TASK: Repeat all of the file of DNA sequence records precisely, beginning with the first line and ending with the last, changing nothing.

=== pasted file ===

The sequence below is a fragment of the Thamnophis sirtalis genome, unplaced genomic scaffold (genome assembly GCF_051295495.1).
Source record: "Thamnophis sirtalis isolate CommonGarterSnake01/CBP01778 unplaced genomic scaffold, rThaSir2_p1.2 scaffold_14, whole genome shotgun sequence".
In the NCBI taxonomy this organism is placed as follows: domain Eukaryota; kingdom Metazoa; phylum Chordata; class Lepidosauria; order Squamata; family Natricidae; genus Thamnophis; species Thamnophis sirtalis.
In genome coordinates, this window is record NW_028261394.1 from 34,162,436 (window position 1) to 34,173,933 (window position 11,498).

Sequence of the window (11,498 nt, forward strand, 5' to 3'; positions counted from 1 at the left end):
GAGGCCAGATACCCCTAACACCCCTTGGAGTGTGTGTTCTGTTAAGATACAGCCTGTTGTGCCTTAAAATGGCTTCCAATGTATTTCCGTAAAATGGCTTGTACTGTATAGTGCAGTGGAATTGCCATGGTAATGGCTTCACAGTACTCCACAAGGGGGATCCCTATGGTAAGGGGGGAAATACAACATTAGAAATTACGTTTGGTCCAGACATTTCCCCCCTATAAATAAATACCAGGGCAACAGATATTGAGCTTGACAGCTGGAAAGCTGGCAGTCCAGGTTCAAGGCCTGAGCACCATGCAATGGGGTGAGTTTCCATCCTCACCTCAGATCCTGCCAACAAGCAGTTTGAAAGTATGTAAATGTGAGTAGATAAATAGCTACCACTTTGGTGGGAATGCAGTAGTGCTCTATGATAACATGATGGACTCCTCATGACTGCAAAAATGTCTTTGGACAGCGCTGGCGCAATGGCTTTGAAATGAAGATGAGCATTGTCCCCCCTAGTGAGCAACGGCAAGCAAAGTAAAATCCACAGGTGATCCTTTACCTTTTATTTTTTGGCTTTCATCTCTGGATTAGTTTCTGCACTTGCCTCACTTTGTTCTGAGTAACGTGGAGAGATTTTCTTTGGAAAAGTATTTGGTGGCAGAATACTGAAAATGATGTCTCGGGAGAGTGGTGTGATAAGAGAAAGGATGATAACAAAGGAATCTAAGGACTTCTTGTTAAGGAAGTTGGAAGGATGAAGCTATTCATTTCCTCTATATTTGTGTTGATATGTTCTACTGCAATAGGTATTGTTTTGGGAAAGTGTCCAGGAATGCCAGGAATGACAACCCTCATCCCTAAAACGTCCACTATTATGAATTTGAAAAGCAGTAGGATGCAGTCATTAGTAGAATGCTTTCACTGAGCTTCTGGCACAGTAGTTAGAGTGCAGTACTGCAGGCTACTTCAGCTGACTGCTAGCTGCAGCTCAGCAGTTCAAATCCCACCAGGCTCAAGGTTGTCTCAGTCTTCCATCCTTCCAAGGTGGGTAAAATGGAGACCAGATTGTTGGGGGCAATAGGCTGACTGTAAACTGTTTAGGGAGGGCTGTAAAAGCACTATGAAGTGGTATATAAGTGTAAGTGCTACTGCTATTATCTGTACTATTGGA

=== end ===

The sequence below is a fragment of the Thamnophis sirtalis genome, unplaced genomic scaffold (genome assembly GCF_051295495.1).
Source record: "Thamnophis sirtalis isolate CommonGarterSnake01/CBP01778 unplaced genomic scaffold, rThaSir2_p1.2 scaffold_14, whole genome shotgun sequence".
In the NCBI taxonomy this organism is placed as follows: domain Eukaryota; kingdom Metazoa; phylum Chordata; class Lepidosauria; order Squamata; family Natricidae; genus Thamnophis; species Thamnophis sirtalis.
In genome coordinates, this window is record NW_028261394.1 from 34,162,436 (window position 1) to 34,173,933 (window position 11,498).

Sequence of the window (11,498 nt, forward strand, 5' to 3'; positions counted from 1 at the left end):
GAGGCCAGATACCCCTAACACCCCTTGGAGTGTGTGTTCTGTTAAGATACAGCCTGTTGTGCCTTAAAATGGCTTCCAATGTATTTCCGTAAAATGGCTTGTACTGTATAGTGCAGTGGAATTGCCATGGTAATGGCTTCACAGTACTCCACAAGGGGGATCCCTATGGTAAGGGGGGAAATACAACATTAGAAATTACGTTTGGTCCAGACATTTCCCCCCTATAAATAAATACCAGGGCAACAGATATTGAGCTTGACAGCTGGAAAGCTGGCAGTCCAGGTTCAAGGCCTGAGCACCATGCAATGGGGTGAGTTTCCATCCTCACCTCAGATCCTGCCAACAAGCAGTTTGAAAGTATGTAAATGTGAGTAGATAAATAGCTACCACTTTGGTGGGAATGCAGTAGTGCTCTATGATAACATGATGGACTCCTCATGACTGCAAAAATGTCTTTGGACAGCGCTGGCGCAATGGCTTTGAAATGAAGATGAGCATTGTCCCCCCTAGTGAGCAACGGCAAGCAAAGTAAAATCCACAGGTGATCCTTTACCTTTTATTTTTTGGCTTTCATCTCTGGATTAGTTTCTGCACTTGCCTCACTTTGTTCTGAGTAACGTGGAGAGATTTTCTTTGGAAAAGTATTTGGTGGCAGAATACTGAAAATGATGTCTCGGGAGAGTGGTGTGATAAGAGAAAGGATGATAACAAAGGAATCTAAGGACTTCTTGTTAAGGAAGTTGGAAGGATGAAGCTATTCATTTCCTCTATATTTGTGTTGATATGTTCTACTGCAATAGGTATTGTTTTGGGAAAGTGTCCAGGAATGCCAGGAATGACAACCCTCATCCCTAAAACGTCCACTATTATGAATTTGAAAAGCAGTAGGATGCAGTCATTAGTAGAATGCTTTCACTGAGCTTCTGGCACAGTAGTTAGAGTGCAGTACTGCAGGCTACTTCAGCTGACTGCTAGCTGCAGCTCAGCAGTTCAAATCCCACCAGGCTCAAGGTTGTCTCAGTCTTCCATCCTTCCAAGGTGGGTAAAATGGAGACCAGATTGTTGGGGGCAATAGGCTGACTGTAAACTGTTTAGGGAGGGCTGTAAAAGCACTATGAAGTGGTATATAAGTGTAAGTGCTACTGCTATTATCTGTACTATTGGA